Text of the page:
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Ain't but one way to play the blues and that's play the blues. You can't mix Lionel Hampton in with the blues. You can't mix the Cream in with the blues. You can't mix Joe and the Fish in with the blues. You can't mix the Rolling Stones in with the blues. Now if you want to play something by the Rolling Stones, you go rehearse their stuff and go play it by them. But you won't be playin no blues - Albert King

Author Topic: Tonk American  (Read 9361 times)

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Offline GhostRider

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Re: Tonk American
« Reply #30 on: September 21, 2012, 10:38:40 PM »
Definately leave it on. If you rest your pinky on the pick guard instead of the face, when the pick guard is raised like it it on the Tonk, better tone.

Alex

Offline Rivers

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Re: Tonk American
« Reply #31 on: September 22, 2012, 10:28:02 AM »
That had occurred to me. I don't anchor very often these days, used to. I'm more set on maintaining the instrument as it is.

This waiting is intolerable!

Offline Prof Scratchy

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Re: Tonk American
« Reply #32 on: September 22, 2012, 11:53:46 AM »
Took my Tonk to the repair guy yesterday as it had developed a buzz. He announced there was a loose brace, but then examined it with various lights and mirrors and said all the braces were tight. After about half an hour he traced the problem to the pick up (which I'd installed...badly). A couple of tweaks and it was fixed. It's a very fine sounding guitar and I'm sure yours will be too!

Offline Rivers

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Re: Tonk American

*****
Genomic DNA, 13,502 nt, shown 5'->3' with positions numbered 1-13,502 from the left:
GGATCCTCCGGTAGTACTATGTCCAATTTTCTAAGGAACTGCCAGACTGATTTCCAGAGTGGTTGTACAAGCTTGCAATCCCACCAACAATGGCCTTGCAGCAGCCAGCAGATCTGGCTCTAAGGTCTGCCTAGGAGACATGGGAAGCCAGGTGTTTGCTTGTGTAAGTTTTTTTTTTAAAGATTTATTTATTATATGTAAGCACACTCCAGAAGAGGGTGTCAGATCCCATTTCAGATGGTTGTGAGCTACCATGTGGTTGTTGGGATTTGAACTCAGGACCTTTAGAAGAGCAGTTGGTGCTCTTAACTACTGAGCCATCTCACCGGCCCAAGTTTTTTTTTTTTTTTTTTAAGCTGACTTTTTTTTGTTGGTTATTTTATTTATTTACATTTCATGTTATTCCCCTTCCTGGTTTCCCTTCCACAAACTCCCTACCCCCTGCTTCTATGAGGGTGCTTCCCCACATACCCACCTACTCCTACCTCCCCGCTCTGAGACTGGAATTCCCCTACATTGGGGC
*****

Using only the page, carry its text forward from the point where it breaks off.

« Reply #33 on: September 22, 2012, 05:25:10 PM »
Hey Professor, do you have any pics of your Tonk? This is becoming the hottest spot on the web for Tonk American shots.

Offline Rivers

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Re: Tonk American
« Reply #34 on: September 22, 2012, 07:04:03 PM »
Some research into Tonk Brothers gathered from around the web:

From Bob DeVellis at http://www.mandolincafe.com/forum/showthread.php?3483-Tonk-Brothers ?

Quote
There is some information in John Teagle's book "Washburn: Over One Hundred Years of FIne Stringed Instruments." Tonk was one of several interconnected Chicago-based music houses in the early 1900s. In a nutshell, they set up operation around 1893. Twenty years later, the last Tonk left the business, which was taken over by Paul Moenning, who continued to run the Tonk Bros. firm.

In 1928, Lyon & Healy decided to concentrate on pianos and harps. They sold their Washburn name to J. R. Stewart and their wholesaling operation to Tonk Bros. The arrangement had Stewart building Washburns for exclusive distribution by Tonk Bros. (A slightly different version of the story has Tonk buying the Washburn name from Lyon & Healy and then hiring Stewart to do their manufacturing.) Stewart, expecting big things, geared up production and opened a new factory. Then the Depression hit when the market crashed in '29. Stewart was left overextended with Tonk not ordering any Washburns for fear of not being able to sell them. He went bankrupt in 1930.

Tonk Bros. then bought the Stewart factory for a fraction of its value when it was auctioned off as a result of Stewart's bankruptcy. It also acquired the Washburn, Stewart and LeDomino brand names from the Stewart Co. Tonk sold the Stewart and LeDomino names to the Regal Co. When Tonk geared up Washburn production again, Regal was their builder, using the same factory that Stewart had built before the crash. Tonk continued to wholesale instruments from a variety of sources, including Kay and Stella. Many of these companies had interconnections that are difficult to sort out. Chicago was the center of instrument sales and manufacture by the 1930s and there are many incestuous linkages among the various firms it housed, including Tonk.